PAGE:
Palliative care program: Formalizing what we’ve done all along

December 11, 2015

With the launch of an “official” palliative care program this October, Housecall Providers is once again breaking new ground in healthcare. No blueprint exists for rolling out such a program.

“Palliative care has been mostly used in the hospital setting, so we are adapting this emerging field to fit with our mostly geriatric, frail patient population and primary care practice,” said Mary Sayre, RN, primary care program director.

The Housecall Providers in home palliative care team: from left, nurse Katie Kusmaul, chaplain Kate Jaramillo, social worker Kirk Porter and nurse Kelly Ambrose.

The Housecall Providers in home palliative care team: from left, nurse Katie Kusmaul, chaplain Kate Jaramillo, social worker Kirk Porter and nurse Kelly Ambrose.

Palliative care is yet another innovation from Housecall Providers. In 2009, the nonprofit unveiled its own hospice program, and in 2012, a transitions team was created to support patients who were hospitalized or at high risk of being so. In both cases, there were no instructions on how to integrate these services with a primary care practice.

Housecall Providers a national resource

“We are continually being asked to share our experience and expertise with the greater community,” says Executive Director Terri Hobbs. “Healthcare administrators and professionals want to know how we have been so successful and I truly believe it’s because we have put the needs of the patients always at the forefront of our program design.”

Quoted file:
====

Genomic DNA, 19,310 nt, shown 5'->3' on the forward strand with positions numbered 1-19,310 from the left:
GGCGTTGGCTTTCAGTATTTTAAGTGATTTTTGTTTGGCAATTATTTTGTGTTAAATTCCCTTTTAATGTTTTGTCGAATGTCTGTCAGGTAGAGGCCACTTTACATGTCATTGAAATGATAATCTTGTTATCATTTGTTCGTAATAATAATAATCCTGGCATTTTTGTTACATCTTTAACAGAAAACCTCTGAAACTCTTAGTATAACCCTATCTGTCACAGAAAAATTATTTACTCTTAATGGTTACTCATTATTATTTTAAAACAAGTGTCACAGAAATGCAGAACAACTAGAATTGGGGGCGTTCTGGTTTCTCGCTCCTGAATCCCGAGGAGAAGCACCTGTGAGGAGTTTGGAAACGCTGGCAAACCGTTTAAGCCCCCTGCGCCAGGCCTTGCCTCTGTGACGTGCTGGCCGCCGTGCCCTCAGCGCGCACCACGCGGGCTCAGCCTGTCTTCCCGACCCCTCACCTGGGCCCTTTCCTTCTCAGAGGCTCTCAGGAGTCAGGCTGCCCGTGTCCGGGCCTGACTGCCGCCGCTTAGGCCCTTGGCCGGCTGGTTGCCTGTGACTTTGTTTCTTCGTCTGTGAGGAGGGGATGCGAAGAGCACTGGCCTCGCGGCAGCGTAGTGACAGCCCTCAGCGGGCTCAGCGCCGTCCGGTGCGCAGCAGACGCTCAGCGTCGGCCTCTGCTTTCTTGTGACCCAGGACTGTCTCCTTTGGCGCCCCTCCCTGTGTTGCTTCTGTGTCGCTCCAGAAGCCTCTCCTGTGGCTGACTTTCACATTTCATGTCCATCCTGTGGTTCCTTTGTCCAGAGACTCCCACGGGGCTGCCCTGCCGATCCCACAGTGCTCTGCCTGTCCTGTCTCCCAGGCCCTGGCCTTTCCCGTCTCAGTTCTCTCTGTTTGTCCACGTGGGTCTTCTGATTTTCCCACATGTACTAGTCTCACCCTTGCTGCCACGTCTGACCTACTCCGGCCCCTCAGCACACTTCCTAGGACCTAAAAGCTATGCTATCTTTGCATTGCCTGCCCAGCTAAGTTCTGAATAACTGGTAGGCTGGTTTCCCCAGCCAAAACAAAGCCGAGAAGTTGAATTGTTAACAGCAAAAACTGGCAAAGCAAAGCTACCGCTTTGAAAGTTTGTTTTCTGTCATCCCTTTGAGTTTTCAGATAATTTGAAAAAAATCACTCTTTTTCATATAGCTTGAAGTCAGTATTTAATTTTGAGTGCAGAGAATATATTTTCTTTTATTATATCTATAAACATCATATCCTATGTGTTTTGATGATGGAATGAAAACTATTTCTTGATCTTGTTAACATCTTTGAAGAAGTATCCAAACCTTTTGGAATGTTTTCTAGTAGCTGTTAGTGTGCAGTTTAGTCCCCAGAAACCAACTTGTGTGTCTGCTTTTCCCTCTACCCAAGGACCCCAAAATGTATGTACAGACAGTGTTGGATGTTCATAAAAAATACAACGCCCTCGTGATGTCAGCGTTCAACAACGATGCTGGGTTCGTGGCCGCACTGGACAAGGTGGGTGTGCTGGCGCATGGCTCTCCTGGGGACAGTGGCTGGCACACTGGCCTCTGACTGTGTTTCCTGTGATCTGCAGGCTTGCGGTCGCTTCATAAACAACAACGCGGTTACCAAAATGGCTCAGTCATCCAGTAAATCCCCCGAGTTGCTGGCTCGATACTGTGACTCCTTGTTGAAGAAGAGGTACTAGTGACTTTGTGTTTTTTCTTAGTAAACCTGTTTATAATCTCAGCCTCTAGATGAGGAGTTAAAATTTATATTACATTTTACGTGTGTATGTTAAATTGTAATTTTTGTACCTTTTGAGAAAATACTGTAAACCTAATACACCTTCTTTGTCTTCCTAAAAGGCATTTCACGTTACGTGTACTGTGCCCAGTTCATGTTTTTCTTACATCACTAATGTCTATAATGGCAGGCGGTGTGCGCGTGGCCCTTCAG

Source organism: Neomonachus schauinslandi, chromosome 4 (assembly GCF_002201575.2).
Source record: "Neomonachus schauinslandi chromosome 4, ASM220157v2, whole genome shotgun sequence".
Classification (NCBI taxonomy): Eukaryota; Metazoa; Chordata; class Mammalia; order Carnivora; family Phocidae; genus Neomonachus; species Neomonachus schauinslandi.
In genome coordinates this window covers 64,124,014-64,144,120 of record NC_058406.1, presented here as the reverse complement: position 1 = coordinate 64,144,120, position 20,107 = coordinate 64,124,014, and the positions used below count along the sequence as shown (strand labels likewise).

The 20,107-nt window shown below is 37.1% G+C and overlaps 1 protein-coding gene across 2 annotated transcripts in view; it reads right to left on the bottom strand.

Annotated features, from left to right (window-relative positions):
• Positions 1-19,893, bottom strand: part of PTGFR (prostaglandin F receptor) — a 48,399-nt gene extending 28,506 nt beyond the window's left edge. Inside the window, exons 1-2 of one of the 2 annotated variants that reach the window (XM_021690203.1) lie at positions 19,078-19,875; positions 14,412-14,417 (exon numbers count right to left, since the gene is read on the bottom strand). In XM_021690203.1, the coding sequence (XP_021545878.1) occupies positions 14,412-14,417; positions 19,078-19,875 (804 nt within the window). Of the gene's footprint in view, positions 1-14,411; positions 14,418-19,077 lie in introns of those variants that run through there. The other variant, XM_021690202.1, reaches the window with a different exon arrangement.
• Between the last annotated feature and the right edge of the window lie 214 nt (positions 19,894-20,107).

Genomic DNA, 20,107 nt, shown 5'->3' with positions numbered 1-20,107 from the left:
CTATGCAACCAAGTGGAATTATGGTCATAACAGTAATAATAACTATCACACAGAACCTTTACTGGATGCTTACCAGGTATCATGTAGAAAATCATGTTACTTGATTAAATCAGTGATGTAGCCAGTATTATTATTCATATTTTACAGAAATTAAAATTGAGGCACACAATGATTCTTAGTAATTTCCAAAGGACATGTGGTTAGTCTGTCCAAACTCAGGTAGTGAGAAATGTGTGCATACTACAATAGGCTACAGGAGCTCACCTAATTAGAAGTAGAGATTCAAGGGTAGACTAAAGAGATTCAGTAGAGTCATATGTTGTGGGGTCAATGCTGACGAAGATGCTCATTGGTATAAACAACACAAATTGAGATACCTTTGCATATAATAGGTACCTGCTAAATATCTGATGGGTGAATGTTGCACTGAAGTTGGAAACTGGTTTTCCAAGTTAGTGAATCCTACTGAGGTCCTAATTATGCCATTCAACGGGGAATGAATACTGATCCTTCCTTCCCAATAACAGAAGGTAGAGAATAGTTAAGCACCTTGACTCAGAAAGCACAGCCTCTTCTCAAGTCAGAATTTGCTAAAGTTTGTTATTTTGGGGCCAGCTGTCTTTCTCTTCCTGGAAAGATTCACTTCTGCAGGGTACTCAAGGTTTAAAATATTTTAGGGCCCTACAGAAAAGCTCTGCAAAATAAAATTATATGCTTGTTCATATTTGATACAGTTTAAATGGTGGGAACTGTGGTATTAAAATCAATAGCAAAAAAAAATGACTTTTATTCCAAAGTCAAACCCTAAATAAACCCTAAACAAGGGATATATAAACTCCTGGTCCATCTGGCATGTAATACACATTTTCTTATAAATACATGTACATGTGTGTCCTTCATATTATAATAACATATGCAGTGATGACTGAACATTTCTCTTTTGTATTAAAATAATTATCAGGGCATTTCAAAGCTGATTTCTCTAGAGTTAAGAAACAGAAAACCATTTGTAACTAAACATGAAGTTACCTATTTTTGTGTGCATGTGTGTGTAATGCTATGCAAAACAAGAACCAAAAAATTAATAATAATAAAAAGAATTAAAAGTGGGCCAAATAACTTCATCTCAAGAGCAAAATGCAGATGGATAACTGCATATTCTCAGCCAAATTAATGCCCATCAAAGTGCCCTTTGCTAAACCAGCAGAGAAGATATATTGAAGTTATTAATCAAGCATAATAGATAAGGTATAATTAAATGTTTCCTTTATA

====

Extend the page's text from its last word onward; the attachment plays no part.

Such is the case with the new palliative care program. Palliative care focuses on the relief of suffering and finding the best quality of life as chosen by the patient or family. It has been an integral part of Housecall Providers practice since its founding 20 years ago. However, leadership realized, a more structured program was in order.

“Our clinicians provide complex care, but sometimes the needs of the patient exceed what the clinician would normally be able to provide in a normal clinic setting,” Sayre continued.

Why palliative care

The goal of the team is to partner with the primary care provider to improve symptom management of the patients and offer psychological, social and spiritual support to those who have increased needs beyond what a monthly house call or other health support services, such as home health, can offer. The program will also fill the gap between primary care and hospice.

Initially, all of the 30 or so patients who were enrolled in the palliative care program had taken advantage of the support offered through the nursing, social work and chaplain services.

Who is a palliative care patient

Identifying patients who are appropriate for palliative care seems to be the relatively easy part. “Multiple trips to the hospital are a telltale sign of health instability,” says Sayre. “Also, increased calls to the care coordinators, several requests for our transition team to visit the home and conflicted goals of care are other indicators.”

Currently, Sayre is unsure how many patients the team will be able to handle at one time; the model is a new and untested one. Only time will tell. But, with Housecall Providers’ strong record of successfully launching new initiatives, it will likely become the new model of care for home-based medicine around the country.

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